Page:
Methadone is currently best known for its use as the maintenance drug in opioid addiction. The main concern when using methadone for the treatment of pain is its long and unpredictable half-life, which is associated with the risk of delayed toxicity. This may result in side effects such as sedation and respiratory depression if careful titration and close observation of individual patient responses are not performed. For this reason, methadone is often viewed as a second line opioid, after other opioids with a more predictable dose-response have been tried. We report six patients with long-term exposure to methadone as a treatment for heroin dependency, who were also treated with methadone for cancer pain. The first five patients were at least partially refractory to the analgesic effects of opioids other than methadone. All six patients achieved analgesia without sedation or respiratory depression from aggressive upward methadone titration. Methadone analgesia can be considered early in the course of treatment of patients with chronic exposure to methadone who develop new or worsening pain requiring opioid therapy.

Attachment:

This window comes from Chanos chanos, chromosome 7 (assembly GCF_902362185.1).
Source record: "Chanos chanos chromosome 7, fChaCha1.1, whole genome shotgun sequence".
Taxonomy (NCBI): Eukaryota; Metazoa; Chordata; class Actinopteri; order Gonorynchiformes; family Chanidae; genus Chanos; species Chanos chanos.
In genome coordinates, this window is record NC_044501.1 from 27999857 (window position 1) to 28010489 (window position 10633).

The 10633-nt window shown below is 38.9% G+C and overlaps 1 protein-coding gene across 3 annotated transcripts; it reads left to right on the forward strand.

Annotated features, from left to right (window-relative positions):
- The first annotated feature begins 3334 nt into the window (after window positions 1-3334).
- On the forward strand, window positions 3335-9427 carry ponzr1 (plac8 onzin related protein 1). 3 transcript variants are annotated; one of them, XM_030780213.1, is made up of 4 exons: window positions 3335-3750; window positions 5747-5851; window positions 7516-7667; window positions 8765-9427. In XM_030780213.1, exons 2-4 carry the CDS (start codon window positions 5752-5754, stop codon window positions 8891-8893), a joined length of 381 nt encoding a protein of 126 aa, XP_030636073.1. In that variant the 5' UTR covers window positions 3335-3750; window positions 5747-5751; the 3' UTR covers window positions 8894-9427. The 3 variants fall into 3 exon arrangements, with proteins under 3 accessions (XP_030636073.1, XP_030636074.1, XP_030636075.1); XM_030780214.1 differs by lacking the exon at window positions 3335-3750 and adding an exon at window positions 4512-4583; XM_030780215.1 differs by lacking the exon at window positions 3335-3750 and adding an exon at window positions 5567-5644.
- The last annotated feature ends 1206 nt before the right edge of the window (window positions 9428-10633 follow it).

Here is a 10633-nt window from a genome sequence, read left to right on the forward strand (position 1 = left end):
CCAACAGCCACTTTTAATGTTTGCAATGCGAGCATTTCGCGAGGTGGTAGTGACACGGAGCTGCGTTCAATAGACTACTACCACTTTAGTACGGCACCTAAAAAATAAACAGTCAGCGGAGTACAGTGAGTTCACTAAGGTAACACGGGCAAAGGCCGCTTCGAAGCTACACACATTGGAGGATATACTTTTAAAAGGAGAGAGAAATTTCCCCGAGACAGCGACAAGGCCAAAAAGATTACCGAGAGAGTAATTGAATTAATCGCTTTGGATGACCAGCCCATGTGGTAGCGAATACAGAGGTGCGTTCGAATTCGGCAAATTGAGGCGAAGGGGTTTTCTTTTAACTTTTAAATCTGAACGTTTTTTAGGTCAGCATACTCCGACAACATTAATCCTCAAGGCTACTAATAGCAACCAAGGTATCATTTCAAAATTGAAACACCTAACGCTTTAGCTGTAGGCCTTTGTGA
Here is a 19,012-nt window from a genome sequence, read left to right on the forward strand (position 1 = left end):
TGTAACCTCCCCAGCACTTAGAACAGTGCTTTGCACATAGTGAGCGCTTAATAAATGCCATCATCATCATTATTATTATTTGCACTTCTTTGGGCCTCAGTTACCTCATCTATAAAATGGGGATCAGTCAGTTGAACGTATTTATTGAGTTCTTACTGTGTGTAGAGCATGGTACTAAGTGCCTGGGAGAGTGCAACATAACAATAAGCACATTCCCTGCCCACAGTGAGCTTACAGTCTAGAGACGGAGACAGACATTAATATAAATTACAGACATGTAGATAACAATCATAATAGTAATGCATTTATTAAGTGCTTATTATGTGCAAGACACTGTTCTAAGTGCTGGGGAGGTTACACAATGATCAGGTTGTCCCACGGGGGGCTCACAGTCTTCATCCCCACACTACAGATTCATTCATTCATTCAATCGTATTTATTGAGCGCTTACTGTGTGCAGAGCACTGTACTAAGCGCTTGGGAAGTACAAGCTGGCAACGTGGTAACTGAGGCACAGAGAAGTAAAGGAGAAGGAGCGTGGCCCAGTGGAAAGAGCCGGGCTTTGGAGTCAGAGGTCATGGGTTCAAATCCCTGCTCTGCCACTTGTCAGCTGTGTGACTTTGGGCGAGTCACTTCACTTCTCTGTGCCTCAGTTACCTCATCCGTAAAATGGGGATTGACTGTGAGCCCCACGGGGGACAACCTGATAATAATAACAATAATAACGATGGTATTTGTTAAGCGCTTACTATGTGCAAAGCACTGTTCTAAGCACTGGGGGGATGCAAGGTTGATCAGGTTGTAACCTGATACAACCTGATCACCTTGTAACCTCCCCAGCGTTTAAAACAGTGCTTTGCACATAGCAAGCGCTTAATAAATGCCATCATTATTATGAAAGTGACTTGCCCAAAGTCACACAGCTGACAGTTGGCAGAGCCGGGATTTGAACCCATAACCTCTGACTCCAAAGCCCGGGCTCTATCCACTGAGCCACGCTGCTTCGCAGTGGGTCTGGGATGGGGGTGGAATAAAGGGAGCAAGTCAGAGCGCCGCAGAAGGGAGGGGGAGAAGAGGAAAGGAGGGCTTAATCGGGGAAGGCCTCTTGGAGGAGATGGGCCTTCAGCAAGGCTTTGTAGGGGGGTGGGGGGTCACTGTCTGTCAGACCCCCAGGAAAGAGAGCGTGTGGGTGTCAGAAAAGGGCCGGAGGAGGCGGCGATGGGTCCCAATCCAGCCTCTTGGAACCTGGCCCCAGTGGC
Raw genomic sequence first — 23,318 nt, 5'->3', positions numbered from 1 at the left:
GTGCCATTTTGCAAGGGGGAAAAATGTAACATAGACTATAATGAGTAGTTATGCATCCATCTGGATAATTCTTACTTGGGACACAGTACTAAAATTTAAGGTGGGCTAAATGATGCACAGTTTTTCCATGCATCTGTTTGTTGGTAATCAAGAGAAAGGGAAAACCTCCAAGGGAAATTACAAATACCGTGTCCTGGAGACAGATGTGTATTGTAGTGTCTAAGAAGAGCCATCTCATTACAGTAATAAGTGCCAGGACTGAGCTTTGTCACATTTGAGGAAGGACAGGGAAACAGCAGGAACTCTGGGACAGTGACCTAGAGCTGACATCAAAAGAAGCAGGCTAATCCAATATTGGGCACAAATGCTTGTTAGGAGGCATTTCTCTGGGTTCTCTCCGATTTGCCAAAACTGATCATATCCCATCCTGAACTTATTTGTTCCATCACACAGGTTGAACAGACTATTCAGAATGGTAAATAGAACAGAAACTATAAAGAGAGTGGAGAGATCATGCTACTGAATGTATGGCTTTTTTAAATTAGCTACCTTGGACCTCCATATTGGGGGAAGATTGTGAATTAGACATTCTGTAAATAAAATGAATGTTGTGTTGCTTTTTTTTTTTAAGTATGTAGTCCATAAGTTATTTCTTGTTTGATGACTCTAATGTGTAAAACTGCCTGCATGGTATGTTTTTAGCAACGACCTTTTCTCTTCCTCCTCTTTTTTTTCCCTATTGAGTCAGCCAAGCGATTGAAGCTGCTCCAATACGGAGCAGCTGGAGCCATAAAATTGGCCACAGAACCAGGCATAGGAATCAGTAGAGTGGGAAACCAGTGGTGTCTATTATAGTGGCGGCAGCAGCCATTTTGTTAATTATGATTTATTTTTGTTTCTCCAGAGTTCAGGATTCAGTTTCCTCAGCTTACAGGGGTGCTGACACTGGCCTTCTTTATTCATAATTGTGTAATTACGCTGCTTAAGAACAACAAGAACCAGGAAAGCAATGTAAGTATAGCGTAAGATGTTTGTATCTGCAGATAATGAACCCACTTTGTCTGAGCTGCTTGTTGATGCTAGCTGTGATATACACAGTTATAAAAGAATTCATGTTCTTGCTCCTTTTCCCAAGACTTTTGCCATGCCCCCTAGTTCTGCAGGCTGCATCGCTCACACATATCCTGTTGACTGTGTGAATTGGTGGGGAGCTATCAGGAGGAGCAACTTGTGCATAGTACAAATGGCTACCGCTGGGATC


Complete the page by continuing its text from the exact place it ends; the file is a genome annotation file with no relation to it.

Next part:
ASJC Scopus subject areas
- Clinical Neurology
- Anesthesiology and Pain Medicine